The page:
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Adlerian psychotherapy is a school of psychotherapy derived from the works of Alfred Adler. One of the defining characteristics of this school of psychotherapy is its focus on the idea of inferiority. Not only does Adlerian psychotherapy propose a unique theory of personality, but it also proposes regular ways of redirecting harmful energies onto more beneficial paths. In many ways, the goal of this type of therapy is not to create an individual who is at peace with his or her many defects, but to help people to become productive and wholesome citizens. This is at odds with many other forms of psychotherapy, in which no type of action or personality is considered harmful if it is internally in balance.
The school of Adlerian psychotherapy is derived from Adler's own beliefs and philosophies about the human mind. Adler was a contemporary of Freud, but he and Freud did not agree about many important issues. One of the most interesting parts of Adler's vision of psychotherapy was his emphasis on community and cooperative contribution as well as how social context affects individual psychology.
A practitioner of Adlerian psychotherapy seeks not only to orient the patient out of self-destruction through inferiority, but also to direct that patient toward productivity, which creates a sense of superiority. Social connectedness and a sense of community are promoted in this school of thought. The form that this connection takes depends on the era in which therapy is being practiced.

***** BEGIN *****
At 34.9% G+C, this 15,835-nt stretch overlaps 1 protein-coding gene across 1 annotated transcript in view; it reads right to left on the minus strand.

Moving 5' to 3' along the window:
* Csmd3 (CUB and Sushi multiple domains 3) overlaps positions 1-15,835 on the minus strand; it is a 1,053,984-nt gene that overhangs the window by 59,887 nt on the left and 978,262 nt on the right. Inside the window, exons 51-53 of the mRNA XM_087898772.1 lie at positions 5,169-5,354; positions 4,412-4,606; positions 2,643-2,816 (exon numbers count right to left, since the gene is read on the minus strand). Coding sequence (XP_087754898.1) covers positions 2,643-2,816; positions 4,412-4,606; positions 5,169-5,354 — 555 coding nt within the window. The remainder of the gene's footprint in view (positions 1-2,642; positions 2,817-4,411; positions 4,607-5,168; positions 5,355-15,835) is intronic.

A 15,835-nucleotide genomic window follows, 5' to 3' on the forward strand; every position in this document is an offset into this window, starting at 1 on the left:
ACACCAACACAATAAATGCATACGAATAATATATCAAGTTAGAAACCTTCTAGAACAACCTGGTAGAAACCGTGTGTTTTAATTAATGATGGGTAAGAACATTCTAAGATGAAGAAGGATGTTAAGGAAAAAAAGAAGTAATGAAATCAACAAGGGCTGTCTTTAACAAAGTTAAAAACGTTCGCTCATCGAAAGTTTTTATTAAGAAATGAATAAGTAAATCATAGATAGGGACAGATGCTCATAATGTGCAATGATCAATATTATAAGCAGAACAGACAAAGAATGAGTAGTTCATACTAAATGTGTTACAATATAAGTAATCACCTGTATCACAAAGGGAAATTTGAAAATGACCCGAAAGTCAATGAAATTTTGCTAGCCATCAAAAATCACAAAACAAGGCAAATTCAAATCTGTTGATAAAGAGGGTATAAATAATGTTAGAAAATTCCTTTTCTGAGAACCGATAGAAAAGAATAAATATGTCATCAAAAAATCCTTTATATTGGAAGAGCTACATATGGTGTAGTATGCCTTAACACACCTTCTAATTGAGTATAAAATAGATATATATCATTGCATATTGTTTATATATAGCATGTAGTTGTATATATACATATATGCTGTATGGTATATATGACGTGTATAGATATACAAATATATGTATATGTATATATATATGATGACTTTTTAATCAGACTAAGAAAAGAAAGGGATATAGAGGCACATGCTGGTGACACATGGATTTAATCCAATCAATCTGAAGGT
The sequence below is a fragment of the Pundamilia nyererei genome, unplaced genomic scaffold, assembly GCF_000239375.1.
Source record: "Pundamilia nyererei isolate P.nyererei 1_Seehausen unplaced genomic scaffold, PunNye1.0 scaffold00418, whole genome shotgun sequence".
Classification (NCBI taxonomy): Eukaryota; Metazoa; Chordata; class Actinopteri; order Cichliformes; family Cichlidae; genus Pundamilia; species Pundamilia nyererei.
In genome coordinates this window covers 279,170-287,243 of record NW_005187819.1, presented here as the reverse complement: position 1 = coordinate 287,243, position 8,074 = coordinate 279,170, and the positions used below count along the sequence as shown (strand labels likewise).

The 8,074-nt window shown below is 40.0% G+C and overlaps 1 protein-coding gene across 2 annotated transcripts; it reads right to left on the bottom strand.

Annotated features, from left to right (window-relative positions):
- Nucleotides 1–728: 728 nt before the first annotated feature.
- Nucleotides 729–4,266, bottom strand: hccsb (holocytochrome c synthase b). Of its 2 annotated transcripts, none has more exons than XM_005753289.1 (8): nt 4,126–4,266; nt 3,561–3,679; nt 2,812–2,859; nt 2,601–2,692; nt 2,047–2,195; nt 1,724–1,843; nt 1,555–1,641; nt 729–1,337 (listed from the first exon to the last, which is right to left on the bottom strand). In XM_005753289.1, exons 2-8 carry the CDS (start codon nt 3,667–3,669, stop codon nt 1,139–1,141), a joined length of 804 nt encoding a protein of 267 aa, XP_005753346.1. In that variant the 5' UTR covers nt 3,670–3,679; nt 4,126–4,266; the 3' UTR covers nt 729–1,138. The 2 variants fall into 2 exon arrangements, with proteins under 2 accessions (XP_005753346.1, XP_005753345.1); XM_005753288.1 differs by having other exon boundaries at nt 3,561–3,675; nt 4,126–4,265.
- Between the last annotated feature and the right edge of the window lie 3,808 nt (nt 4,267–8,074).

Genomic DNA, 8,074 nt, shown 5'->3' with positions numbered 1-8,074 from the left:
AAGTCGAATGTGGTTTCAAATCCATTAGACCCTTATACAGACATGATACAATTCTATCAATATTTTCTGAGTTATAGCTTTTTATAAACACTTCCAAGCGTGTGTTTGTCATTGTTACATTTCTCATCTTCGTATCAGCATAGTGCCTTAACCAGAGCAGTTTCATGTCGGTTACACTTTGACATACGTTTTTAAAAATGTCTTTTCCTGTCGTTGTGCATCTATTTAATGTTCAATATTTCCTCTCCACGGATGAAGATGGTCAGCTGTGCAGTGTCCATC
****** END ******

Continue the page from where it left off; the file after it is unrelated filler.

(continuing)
Many Adlerian psychotherapists believe that life patterns are set into place during childhood, so issues like birth order and social upbringing are thought to be very important. The way a person views his or her social unit is then expanded to become the way he or she looks at the world at large. When destructive patterns of inferiority are set into place, an individual may become incapable of coping with his or her social situation.
Typical Adlerian psychotherapy takes the form of a Socratic dialogue, meaning that the therapist asks questions to guide the patient to an understanding on his or her own. The focus of this dialogue is in part directed by the therapist, but because it involves participation, the patient also directs the flow of logic in the session. Ideally, patients are competent enough to identify holes in their thought processes and other negative qualities when presented with incontrovertible logical procedures that prove them wrong. This is not a suitable approach when dealing with people with severe psychoses or other debilitating mental illnesses that impair thought.
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